Strange Soups and Brass Bands
Portside Date:
Author: David Bacon
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The Reality Check: Stories and Photographs by David Bacon

A maze of constricted alleys spreads out at the bottom an old stone staircase that doubles back on itself, so convoluted that Zacatecanos call this place "El Labarinto", or "The Labyrinth."  Here Primitivo Romo sits in front of a wall of herbs packed into tiny bags, in a botanica stall he inherited from his mother when she died a few years ago.  He inherited her knowledge as well, and now his nephew runs another stall down a nearby alleyway with the knowledge passed on in the Romo family.

The stalls are half hidden in the lowest level of the Mercado del Arroyo de la Plata, or the Silver Canyon Market.  Two more levels are above.  Stalls on one sell Zacatecan mole, either picoso or dulce, hot or sweet, from big plastic buckets in front of the candy display.  On another workers and women shopping for their families sit on plain stools at the comedores economicos, or affordable eateries, where cooks spoon the famous goat mole, cabrera, into bowls.  

Unless you know the cook well, there's no point in asking for two other famous dishes, caldo de rata (rat soup) or caldo de vivora (snake soup).  These are soups from the traditions of people from the countryside, used to eating the animals that live there (the rat is a country creature, not the urban variety), and some think of them even as a kind of medicine.  Says Guadalupe Flores, a member of the state legislature, “Anybody that tries it once is going to love it and it will become their favorite dish. It is very similar to rabbit – only much more flavorful.”

Nevertheless, some laugh at these country traditions.  But once in a while a campesino will come in from the farm, and from his pack at the back entrance will pull the skinned bodies, along with those of rabbits and chickens. The meat counters in the market sell the meat from larger animals - the cows, the goats and the pigs.  For them, a truck pulls up at the same back entrance.  The driver climbs into the rear, and up a mountain of meat, to fetch a beef quarter ordered by a market stall.  Ernesto Serna lifts a several hundred pound piece onto his shoulders, and walks unsteadily beneath it into the labyrinth.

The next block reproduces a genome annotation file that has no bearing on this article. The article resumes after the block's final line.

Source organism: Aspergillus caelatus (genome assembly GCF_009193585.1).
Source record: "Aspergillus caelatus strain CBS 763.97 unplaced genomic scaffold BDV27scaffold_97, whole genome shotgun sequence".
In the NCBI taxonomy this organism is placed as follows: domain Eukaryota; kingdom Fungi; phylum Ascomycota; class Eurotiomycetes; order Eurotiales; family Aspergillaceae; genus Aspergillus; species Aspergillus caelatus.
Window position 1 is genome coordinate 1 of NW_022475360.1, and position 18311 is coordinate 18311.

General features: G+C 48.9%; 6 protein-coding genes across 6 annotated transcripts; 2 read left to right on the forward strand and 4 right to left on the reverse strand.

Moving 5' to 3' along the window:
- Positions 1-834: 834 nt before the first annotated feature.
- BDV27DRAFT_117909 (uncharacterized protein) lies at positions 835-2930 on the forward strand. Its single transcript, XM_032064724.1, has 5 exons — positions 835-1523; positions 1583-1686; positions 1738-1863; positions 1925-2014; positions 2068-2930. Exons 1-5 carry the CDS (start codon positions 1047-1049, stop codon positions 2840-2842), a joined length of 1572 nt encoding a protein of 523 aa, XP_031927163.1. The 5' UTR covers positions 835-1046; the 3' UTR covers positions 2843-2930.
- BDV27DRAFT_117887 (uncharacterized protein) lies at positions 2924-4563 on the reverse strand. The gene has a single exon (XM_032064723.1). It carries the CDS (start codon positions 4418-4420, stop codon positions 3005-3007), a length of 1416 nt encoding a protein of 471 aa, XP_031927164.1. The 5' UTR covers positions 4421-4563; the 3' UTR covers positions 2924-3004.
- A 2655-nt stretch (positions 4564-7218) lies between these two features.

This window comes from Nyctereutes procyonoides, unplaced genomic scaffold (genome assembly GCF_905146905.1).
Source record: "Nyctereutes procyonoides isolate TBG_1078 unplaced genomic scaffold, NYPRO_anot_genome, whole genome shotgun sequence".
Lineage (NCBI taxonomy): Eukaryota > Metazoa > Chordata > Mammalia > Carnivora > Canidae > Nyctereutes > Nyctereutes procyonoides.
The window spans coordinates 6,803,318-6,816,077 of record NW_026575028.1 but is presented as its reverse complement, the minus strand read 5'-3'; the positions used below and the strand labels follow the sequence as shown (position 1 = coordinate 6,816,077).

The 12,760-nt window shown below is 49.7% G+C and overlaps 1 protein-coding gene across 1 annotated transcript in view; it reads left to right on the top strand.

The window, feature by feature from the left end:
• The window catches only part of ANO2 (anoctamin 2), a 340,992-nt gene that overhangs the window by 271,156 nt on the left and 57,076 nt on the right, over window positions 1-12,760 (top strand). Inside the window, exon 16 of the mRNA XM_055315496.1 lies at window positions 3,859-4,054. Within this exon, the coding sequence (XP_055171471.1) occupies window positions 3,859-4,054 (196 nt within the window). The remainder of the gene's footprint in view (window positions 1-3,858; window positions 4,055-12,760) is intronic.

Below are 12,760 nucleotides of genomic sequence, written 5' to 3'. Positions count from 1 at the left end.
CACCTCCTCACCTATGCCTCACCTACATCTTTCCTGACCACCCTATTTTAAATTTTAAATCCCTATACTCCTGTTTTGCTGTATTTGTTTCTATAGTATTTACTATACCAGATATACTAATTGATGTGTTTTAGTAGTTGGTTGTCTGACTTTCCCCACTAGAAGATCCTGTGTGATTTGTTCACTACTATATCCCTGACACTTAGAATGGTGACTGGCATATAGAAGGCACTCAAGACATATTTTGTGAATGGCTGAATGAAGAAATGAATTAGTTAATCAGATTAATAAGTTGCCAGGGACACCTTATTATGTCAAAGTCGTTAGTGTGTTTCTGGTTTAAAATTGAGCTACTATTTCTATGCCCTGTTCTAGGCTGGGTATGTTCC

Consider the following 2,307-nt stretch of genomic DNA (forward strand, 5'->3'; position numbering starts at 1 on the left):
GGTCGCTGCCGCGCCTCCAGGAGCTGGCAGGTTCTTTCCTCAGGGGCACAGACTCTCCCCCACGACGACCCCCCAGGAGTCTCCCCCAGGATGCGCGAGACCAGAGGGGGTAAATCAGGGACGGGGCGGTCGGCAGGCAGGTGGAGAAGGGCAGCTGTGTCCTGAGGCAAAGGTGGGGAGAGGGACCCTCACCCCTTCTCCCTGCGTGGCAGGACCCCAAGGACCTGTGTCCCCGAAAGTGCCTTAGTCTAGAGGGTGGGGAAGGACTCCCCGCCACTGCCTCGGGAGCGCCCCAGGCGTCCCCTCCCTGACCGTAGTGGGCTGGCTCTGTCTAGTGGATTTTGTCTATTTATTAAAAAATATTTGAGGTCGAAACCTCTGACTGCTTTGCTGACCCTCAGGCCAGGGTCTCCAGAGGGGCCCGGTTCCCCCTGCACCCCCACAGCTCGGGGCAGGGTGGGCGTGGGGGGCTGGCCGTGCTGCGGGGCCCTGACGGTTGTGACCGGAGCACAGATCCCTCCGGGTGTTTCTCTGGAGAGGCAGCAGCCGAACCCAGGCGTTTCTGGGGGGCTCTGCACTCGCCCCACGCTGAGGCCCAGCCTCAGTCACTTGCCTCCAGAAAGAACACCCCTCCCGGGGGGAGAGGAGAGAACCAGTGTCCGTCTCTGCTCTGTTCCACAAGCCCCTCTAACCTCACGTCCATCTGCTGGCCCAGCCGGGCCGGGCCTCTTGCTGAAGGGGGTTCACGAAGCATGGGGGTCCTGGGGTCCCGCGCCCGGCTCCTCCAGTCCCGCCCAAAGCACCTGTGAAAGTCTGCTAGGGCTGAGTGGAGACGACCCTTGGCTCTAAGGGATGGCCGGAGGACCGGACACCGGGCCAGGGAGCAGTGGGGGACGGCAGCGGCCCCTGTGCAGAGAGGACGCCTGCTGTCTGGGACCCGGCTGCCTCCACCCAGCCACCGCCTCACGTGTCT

Other farmers come into the city with fruit.  Francisco Cordero sells piles of strawberries, guavas and figs from his Campo Real farm in an impromptu stall on the sidewalk.  Another country seller comes with his donkey.  In the wooden saddle on its back it carries the big jars of pulque and colonche, agave and tuna (nopal) drinks with a little kick, under leaves to keep off the sun.

The streets of Zacatecas fill with people, selling and buying, walking or sitting.  Workers paint the buildings next to the Alameda Park.  A brass band and speeches celebrate the birthday of Benito Juarez, Mexico's first indigenous president.  Soldiers in the local contingent of the National Guard, the new police created by President Lopez Obrador, stand in the hot sun, submachine guns at the ready.

Like most Mexican cities, popular protest is part of Zacatecas' culture as well.  The women's movement is strong, and a recent march was met and prohibited by police protecting a government that somehow fears its own mothers, sisters and daughters.  Activists then went to the former cathedral of San Agustin, now repurposed as a municipal gallery.  At the inauguration of a show of paintings of peaceful landscapes, they confronted the government representatives there to open the exhibition.  Each held a card with two letters.  Standing together they read "Estado Terrorista" or Terrorist State.

And tucked away in this city filled with artists is the extraordinary project of the Fototeca Pedro Valtierra.  Here Carlos gives lessons in ways to create extraordinary prints from negatives, in a process invented 150 years ago.  In a vault behind a heavy metal door, aided by high tech climate controls, Karina Garcia protects the fototeca's archive of prints and negatives.  The most prized come from Pedro Valtierra himself, Mexico's renowned radical photojournalist and native son of Zacatecas, for whom the institution is named.

Today people joke that there are more Zacatecanos in Los Angeles than in Zacatecas, but this is still a city that remembers its working class history.  Aldo Alejandro Zapata Villa recalls on Facebook, looking at a photo of the market, "Memories of my childhood, of hard-working and entrepreneurial people, offering their merchandise, in those times when we learned all work has dignity."

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